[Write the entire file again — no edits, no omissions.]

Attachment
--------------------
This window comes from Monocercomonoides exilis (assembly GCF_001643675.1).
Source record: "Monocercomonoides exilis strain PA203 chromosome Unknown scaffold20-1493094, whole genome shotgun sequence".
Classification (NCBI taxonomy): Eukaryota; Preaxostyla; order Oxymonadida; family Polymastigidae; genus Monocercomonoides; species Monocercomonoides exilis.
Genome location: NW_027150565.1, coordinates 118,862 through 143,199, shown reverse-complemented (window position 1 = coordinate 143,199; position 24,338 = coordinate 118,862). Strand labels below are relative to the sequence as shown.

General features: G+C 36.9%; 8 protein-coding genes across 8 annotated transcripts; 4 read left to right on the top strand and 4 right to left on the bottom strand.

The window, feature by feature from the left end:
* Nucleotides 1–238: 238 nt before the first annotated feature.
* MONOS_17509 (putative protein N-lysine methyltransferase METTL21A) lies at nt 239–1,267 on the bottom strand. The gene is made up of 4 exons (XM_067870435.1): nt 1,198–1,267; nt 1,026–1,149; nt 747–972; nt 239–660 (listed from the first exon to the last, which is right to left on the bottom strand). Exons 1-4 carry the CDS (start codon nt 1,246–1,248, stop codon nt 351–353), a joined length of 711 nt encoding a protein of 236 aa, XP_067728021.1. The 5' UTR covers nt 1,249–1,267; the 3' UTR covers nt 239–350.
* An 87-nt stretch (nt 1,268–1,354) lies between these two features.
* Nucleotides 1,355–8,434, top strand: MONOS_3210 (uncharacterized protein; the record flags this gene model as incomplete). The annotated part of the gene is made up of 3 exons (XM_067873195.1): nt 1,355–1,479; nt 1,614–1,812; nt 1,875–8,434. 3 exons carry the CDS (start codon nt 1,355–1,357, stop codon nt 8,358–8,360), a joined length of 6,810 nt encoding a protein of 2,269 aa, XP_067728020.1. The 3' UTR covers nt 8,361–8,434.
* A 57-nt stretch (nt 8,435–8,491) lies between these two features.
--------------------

This window comes from Monocercomonoides exilis (assembly GCF_001643675.1).
Source record: "Monocercomonoides exilis strain PA203 chromosome Unknown scaffold20-1493094, whole genome shotgun sequence".
Classification (NCBI taxonomy): Eukaryota; Preaxostyla; order Oxymonadida; family Polymastigidae; genus Monocercomonoides; species Monocercomonoides exilis.
Genome location: NW_027150565.1, coordinates 118,862 through 143,199, shown reverse-complemented (window position 1 = coordinate 143,199; position 24,338 = coordinate 118,862). Strand labels below are relative to the sequence as shown.

General features: G+C 36.9%; 8 protein-coding genes across 8 annotated transcripts; 4 read left to right on the top strand and 4 right to left on the bottom strand.

The window, feature by feature from the left end:
* Nucleotides 1–238: 238 nt before the first annotated feature.
* MONOS_17509 (putative protein N-lysine methyltransferase METTL21A) lies at nt 239–1,267 on the bottom strand. The gene is made up of 4 exons (XM_067870435.1): nt 1,198–1,267; nt 1,026–1,149; nt 747–972; nt 239–660 (listed from the first exon to the last, which is right to left on the bottom strand). Exons 1-4 carry the CDS (start codon nt 1,246–1,248, stop codon nt 351–353), a joined length of 711 nt encoding a protein of 236 aa, XP_067728021.1. The 5' UTR covers nt 1,249–1,267; the 3' UTR covers nt 239–350.
* An 87-nt stretch (nt 1,268–1,354) lies between these two features.
* Nucleotides 1,355–8,434, top strand: MONOS_3210 (uncharacterized protein; the record flags this gene model as incomplete). The annotated part of the gene is made up of 3 exons (XM_067873195.1): nt 1,355–1,479; nt 1,614–1,812; nt 1,875–8,434. 3 exons carry the CDS (start codon nt 1,355–1,357, stop codon nt 8,358–8,360), a joined length of 6,810 nt encoding a protein of 2,269 aa, XP_067728020.1. The 3' UTR covers nt 8,361–8,434.
* A 57-nt stretch (nt 8,435–8,491) lies between these two features.